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Short Term 12
(2013)

Brutally honest, Beautifully Hopeful
Genre: Drama
MPAA Rating: R
for language and brief sexuality
Runtime: 90 minutes
Our Rating:
Directed by: Destin Cretton
Cast:
Brie Larson, John Gallagher Jr., Keith Stanfield, Alex Calloway,Rami Malek, Kaitlyn Dever
Review by Diana Saenger

Although unsure about wanting to see a movie titled Short Term 12, I quickly changed my mind after learning that this film received 100 percent approval by the nations’ critics before it even opened to the public. 

 

Keith Stanfield, Rami Malek, Kaitlyn Dever, Destin Daniel Cretton,

Brie Larson and John Gallagher Jr.

The movie takes place in a short-term resident foster facility for abused and/or deeply unstable kids. It’s not a happy thought to begin with -- seeing youngsters unable to have a normal and encouraging life. But here, Grace (Brie Larson) gives her all every day as a counselor trying to make a difference in the lives of every child in the home.

 

In one of the first scenes, Grace is outside when Sammy (Alex Calloway) runs wildly screaming out the door and across the lawn. This turns out to be a repeated action by the sensitive young boy who rarely answers questions and seeks comfort in small stuffed toys.
Mason (John Gallagher Jr.), Grace’s boyfriend and co-worker, sprints after Sammy with Grace right behind him. Mason is good at talking the children into calmness.
John Gallagher Jr., Brie Larson
At home Mason and Grace are great together physically, but emotionally there are barriers easily detected. Mason drives to work, while Grace insists on riding her bicycle.
Both are terrific at reading the children’s temperaments and responding to their needs. Nate (Rami Malek), a new member of the staff, is always surprised at the intensity of situations but delivers some very funny responses which add much–needed humor to the heavy topic. Grace has to remind him, “You’re not their boss or a parent. You’re here to create a safe environment for them.”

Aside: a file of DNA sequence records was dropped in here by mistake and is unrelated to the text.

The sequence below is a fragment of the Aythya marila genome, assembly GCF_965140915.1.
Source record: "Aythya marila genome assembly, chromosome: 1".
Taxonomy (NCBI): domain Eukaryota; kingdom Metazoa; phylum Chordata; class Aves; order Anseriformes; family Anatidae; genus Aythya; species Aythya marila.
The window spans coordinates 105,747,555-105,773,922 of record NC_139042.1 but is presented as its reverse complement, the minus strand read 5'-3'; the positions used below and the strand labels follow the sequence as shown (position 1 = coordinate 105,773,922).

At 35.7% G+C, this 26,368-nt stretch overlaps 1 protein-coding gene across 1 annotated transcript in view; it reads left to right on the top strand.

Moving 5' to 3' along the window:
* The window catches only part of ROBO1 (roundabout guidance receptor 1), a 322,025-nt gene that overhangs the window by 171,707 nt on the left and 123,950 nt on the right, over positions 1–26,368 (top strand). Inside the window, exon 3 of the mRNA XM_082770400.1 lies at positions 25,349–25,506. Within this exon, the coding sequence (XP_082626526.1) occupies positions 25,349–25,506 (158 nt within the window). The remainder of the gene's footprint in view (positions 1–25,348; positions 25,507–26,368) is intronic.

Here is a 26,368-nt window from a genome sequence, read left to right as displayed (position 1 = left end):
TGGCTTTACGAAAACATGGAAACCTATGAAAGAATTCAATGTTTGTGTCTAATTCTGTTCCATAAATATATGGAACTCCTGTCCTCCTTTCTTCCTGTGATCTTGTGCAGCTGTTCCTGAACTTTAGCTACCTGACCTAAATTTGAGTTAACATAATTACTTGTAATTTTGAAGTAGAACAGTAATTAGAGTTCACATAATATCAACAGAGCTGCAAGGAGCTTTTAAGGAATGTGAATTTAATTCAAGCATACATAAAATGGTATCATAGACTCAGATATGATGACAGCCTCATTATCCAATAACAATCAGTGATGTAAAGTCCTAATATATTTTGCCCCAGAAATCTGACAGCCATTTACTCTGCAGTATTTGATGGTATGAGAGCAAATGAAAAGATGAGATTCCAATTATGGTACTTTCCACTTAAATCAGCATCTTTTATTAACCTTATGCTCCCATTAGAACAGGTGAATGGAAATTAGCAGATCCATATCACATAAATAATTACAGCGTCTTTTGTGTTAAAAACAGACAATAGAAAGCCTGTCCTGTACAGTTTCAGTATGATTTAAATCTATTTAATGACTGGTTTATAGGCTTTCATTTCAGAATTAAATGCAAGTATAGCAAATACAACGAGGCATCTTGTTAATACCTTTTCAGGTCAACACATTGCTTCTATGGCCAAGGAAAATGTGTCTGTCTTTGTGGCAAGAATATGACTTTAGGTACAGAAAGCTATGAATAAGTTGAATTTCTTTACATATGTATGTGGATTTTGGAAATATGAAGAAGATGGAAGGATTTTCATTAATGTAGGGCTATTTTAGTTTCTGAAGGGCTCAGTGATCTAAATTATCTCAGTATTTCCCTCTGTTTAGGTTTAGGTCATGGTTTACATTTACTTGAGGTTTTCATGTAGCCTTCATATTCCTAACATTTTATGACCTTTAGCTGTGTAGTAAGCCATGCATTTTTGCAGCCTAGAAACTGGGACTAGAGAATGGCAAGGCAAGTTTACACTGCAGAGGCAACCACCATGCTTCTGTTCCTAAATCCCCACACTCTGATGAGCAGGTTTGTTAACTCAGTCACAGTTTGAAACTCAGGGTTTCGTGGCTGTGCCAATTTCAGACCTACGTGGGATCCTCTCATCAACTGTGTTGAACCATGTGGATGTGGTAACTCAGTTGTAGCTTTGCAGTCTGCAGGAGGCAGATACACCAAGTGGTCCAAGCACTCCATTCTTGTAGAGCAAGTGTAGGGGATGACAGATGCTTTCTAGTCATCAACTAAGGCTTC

Brie Larson, Keith Stanfield
Marcus (Keith Stanfield), a 17-year-old African American, has been willing to listen and learn from Grace and Mason until now. He’s about to turn 18 and will be kicked out of the facility. He has no money, no job and no place to go. His fear of the unknown provokes him to act out in a very violent way. Stanfield gives an excellent performance in this role. 

Everything about this facility changes when Jayden (Kaitlyn Dever), an uptight girl dropped off by an uncaring step-father, arrives. Jayden -- on operation-non-compliance -- dares the caretakers to even try and corral her. Grace senses that something in Jayden is broken. It’s a flashback from her own life, one she refuses to tell Mason about. Dever, who had a role in the recently released The Spectacular Now, gives an incredible performance as a girl so blocked by fear and hatred she can barely breathe.

 

The entire cast -- most known for their TV work -- is exceptional.
Joel P. West’s music allows for the rise and fall of both happy and sad moments while Brett Pawlek’s sensitive cinematography avoids intruding yet leaves no emotion uncovered. It helps to create a solid and humane story.   
Leaving the theatre, I realized I’d just seen something very special. 
 
Photo Credits: Cinedigm / Michael Buchner
Recommended Audience:
Those who like thought provoking films.
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